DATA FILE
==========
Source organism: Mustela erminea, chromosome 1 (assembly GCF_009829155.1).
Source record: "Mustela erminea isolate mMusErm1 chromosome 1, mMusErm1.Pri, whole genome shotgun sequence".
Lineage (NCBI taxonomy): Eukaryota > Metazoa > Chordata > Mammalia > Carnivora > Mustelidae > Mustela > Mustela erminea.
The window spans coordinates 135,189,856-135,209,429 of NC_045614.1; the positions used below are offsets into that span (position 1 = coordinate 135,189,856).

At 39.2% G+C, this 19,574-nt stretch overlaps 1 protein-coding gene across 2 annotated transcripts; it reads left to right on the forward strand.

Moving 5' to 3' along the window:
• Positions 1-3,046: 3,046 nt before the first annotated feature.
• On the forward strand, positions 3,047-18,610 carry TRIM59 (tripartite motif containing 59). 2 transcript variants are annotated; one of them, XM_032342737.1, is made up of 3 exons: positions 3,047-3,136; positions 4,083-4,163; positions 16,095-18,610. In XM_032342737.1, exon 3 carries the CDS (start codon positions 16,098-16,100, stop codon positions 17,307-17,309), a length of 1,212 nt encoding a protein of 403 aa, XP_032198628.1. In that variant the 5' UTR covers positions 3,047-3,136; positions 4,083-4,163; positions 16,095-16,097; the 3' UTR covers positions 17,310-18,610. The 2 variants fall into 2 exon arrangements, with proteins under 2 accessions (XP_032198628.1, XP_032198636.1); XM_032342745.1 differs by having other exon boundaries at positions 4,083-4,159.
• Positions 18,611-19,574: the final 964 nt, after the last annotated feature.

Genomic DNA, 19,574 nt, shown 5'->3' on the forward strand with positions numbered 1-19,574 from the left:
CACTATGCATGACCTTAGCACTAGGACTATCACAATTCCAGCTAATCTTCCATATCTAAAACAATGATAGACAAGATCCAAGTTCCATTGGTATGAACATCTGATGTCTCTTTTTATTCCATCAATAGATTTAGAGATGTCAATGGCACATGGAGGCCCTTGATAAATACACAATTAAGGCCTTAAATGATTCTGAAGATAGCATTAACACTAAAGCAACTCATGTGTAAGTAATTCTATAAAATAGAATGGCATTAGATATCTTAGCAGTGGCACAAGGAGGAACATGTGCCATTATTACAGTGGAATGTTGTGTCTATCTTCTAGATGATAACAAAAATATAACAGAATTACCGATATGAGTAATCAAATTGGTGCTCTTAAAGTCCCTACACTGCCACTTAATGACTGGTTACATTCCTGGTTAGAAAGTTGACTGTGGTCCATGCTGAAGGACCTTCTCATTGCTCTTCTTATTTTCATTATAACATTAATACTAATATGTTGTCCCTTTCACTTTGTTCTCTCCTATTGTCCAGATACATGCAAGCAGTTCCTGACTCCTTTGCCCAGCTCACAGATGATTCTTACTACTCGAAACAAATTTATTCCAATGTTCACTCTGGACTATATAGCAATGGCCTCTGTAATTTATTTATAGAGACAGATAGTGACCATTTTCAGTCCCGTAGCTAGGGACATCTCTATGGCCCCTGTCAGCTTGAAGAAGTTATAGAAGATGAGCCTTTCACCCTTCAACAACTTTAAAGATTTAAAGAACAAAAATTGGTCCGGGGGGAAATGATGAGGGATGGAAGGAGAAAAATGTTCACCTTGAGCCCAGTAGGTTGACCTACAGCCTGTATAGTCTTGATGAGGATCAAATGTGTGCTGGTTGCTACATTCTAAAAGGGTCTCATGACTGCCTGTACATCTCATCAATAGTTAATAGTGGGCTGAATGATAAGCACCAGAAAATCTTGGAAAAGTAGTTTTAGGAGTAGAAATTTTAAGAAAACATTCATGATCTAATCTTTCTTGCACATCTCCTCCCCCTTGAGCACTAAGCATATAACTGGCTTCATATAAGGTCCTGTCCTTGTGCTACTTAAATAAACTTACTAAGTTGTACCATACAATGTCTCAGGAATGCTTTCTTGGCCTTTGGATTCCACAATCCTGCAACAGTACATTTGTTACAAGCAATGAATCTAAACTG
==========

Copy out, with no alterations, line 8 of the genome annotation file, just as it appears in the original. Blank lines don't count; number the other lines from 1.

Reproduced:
• On the forward strand, positions 3,047-18,610 carry TRIM59 (tripartite motif containing 59). 2 transcript variants are annotated; one of them, XM_032342737.1, is made up of 3 exons: positions 3,047-3,136; positions 4,083-4,163; positions 16,095-18,610. In XM_032342737.1, exon 3 carries the CDS (start codon positions 16,098-16,100, stop codon positions 17,307-17,309), a length of 1,212 nt encoding a protein of 403 aa, XP_032198628.1. In that variant the 5' UTR covers positions 3,047-3,136; positions 4,083-4,163; positions 16,095-16,097; the 3' UTR covers positions 17,310-18,610. The 2 variants fall into 2 exon arrangements, with proteins under 2 accessions (XP_032198628.1, XP_032198636.1); XM_032342745.1 differs by having other exon boundaries at positions 4,083-4,159.